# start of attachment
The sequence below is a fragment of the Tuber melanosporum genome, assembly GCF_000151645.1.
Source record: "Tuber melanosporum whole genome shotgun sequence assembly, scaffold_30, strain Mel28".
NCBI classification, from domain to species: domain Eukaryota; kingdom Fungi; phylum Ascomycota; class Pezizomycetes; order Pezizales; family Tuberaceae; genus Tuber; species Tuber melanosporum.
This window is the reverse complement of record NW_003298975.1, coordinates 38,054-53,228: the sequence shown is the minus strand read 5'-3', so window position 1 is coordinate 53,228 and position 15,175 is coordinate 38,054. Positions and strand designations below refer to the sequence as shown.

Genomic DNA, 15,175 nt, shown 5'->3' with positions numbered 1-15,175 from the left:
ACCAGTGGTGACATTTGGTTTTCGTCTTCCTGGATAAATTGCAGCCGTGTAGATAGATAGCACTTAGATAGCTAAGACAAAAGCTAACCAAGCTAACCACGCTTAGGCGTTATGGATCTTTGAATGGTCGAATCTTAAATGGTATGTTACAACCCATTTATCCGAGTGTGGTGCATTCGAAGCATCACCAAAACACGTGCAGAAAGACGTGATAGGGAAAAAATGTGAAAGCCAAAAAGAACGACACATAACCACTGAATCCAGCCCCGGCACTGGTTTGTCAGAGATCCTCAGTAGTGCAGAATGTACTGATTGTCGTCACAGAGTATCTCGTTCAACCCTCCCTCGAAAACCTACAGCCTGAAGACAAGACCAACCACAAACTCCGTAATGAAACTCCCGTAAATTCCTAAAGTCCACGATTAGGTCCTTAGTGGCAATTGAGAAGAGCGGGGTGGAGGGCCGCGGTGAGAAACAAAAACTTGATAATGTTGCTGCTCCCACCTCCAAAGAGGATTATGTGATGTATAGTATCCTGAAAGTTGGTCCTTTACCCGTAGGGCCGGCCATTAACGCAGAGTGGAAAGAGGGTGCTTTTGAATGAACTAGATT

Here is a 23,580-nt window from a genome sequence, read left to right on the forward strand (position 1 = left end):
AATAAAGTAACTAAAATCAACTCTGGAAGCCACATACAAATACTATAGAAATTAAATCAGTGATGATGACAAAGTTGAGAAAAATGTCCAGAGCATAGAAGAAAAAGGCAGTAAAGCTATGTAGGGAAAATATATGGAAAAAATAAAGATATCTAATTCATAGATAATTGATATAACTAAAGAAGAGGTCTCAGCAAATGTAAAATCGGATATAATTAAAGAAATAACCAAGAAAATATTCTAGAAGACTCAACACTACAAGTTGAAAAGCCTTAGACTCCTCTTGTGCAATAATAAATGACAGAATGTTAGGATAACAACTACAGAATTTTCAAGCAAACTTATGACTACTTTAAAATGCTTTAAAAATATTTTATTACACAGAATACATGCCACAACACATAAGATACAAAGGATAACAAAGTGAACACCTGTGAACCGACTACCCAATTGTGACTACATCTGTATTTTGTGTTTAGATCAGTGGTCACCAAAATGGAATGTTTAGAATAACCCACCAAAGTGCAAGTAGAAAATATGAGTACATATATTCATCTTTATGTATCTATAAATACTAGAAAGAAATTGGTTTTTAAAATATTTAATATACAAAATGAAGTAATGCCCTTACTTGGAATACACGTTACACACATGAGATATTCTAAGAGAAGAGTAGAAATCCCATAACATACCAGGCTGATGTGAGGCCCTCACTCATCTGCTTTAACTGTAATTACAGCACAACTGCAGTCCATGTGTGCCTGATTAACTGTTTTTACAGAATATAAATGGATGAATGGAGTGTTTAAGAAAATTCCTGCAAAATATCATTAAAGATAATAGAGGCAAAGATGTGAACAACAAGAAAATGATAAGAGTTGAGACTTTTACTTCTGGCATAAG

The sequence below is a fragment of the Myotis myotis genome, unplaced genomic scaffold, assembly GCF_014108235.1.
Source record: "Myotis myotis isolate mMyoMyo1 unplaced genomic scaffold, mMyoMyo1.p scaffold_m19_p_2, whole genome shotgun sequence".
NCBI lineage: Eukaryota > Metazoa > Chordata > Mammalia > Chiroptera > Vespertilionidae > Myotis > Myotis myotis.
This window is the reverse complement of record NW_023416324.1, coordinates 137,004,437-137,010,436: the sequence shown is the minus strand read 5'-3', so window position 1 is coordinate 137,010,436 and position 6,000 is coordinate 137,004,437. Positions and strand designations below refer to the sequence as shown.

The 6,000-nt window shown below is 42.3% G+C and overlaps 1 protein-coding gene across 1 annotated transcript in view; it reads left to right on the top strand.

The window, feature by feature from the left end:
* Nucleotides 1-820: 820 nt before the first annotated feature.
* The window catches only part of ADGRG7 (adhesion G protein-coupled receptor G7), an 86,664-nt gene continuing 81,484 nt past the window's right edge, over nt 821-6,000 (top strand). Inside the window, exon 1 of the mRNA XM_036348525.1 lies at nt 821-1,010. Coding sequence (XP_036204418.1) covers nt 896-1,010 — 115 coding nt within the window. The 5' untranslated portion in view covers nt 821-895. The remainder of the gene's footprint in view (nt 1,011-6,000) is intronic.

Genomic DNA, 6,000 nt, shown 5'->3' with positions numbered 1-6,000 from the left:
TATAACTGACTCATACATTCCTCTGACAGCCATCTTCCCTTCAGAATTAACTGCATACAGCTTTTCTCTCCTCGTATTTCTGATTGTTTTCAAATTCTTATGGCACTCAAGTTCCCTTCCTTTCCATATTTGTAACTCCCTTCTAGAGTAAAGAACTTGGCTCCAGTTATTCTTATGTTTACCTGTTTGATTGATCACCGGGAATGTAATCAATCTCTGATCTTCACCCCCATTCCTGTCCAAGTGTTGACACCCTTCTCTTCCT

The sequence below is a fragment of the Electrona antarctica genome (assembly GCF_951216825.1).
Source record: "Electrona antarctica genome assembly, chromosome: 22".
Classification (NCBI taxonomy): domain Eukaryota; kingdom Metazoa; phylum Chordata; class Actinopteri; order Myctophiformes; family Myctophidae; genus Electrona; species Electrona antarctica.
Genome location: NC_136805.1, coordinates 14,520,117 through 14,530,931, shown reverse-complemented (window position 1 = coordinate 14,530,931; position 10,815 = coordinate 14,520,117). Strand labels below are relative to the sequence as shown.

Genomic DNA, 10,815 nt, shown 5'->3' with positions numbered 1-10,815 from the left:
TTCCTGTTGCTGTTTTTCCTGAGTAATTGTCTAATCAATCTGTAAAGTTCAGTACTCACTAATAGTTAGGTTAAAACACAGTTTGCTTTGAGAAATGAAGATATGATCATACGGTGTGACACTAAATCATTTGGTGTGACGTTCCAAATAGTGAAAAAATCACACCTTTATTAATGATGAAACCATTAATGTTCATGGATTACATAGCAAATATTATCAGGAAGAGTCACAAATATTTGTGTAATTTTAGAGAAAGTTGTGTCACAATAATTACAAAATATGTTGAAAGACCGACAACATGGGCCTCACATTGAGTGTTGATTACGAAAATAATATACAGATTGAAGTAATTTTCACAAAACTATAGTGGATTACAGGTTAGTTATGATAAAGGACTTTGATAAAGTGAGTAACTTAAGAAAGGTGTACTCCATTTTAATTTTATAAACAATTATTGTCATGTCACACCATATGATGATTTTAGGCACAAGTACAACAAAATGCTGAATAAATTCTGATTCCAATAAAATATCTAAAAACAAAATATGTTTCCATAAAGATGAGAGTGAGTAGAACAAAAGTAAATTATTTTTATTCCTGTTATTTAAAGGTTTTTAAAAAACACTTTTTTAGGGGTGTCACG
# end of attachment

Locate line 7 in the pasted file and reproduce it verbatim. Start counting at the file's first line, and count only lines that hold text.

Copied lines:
Here is a 23,580-nt window from a genome sequence, read left to right on the forward strand (position 1 = left end):